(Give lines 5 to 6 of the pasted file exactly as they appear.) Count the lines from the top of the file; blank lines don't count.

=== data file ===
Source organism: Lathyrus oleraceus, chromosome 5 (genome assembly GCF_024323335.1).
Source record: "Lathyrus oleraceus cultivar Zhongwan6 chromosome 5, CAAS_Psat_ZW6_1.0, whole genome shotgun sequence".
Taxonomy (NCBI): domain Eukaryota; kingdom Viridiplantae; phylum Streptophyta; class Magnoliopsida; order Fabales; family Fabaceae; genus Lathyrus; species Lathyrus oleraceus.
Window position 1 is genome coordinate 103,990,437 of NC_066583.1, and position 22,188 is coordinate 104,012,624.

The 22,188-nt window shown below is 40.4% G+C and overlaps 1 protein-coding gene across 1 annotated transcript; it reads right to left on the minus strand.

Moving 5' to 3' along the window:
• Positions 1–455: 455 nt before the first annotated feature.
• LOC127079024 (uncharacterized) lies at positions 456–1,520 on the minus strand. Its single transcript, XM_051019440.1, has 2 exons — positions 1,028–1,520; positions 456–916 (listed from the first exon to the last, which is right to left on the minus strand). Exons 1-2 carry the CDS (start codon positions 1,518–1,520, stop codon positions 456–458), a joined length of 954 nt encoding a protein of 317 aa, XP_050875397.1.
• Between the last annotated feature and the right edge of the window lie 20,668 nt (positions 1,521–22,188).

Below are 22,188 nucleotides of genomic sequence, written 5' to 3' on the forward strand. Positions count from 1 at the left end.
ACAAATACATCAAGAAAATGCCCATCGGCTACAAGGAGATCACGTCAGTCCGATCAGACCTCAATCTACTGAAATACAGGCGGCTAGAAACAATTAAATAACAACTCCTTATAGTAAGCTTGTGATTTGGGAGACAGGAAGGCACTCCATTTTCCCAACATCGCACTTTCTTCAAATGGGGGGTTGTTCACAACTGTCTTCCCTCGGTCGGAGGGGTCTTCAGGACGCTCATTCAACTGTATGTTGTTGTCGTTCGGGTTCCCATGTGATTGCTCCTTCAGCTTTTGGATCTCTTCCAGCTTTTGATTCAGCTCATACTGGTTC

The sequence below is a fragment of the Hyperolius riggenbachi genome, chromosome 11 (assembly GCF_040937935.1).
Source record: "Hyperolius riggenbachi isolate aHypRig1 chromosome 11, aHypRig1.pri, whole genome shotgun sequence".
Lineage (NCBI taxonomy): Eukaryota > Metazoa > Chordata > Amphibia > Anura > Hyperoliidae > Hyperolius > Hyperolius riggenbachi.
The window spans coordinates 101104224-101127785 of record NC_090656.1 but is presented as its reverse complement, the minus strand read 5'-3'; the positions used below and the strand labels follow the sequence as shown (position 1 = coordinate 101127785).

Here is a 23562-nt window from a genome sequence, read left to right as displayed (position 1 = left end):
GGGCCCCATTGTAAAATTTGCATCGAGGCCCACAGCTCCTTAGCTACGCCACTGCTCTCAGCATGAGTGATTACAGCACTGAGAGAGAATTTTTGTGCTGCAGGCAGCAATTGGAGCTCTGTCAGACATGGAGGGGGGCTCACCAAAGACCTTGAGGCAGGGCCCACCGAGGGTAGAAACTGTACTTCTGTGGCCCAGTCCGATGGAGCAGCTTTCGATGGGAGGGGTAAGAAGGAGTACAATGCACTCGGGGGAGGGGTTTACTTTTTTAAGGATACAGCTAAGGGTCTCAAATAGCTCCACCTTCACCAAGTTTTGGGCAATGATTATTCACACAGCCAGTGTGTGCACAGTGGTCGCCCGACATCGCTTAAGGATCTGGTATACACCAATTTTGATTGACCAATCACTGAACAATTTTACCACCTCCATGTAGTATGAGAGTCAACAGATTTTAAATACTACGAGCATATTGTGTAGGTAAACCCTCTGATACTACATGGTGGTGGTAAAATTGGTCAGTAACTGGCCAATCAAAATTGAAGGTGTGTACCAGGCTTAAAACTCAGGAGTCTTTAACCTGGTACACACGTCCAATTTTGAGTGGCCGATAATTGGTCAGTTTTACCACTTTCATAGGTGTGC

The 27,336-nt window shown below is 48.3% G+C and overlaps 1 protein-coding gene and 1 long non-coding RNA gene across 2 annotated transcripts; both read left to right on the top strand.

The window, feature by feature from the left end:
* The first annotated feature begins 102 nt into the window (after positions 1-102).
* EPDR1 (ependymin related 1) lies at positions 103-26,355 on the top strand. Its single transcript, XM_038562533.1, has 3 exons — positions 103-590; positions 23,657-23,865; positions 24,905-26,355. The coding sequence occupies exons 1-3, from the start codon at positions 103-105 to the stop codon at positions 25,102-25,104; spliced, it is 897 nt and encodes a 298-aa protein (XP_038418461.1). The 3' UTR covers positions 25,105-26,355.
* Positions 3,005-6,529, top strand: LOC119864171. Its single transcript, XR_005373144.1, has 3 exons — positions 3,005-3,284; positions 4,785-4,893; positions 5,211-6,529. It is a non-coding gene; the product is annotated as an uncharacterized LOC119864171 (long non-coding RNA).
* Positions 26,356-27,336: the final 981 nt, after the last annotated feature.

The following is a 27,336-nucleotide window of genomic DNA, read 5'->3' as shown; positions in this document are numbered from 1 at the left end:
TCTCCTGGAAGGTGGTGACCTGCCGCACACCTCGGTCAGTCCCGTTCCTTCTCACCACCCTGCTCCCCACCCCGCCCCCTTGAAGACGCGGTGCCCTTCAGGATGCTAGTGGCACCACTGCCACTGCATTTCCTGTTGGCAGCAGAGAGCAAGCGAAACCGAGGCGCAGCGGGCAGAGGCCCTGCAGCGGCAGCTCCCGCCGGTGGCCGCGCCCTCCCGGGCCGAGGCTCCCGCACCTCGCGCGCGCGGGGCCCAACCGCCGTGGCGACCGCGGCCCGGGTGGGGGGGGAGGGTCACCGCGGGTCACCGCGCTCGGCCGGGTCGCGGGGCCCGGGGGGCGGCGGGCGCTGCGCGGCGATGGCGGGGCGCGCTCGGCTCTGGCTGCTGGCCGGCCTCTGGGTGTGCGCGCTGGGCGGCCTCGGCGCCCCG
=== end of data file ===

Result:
The 22,188-nt window shown below is 40.4% G+C and overlaps 1 protein-coding gene across 1 annotated transcript; it reads right to left on the minus strand.

Moving 5' to 3' along the window: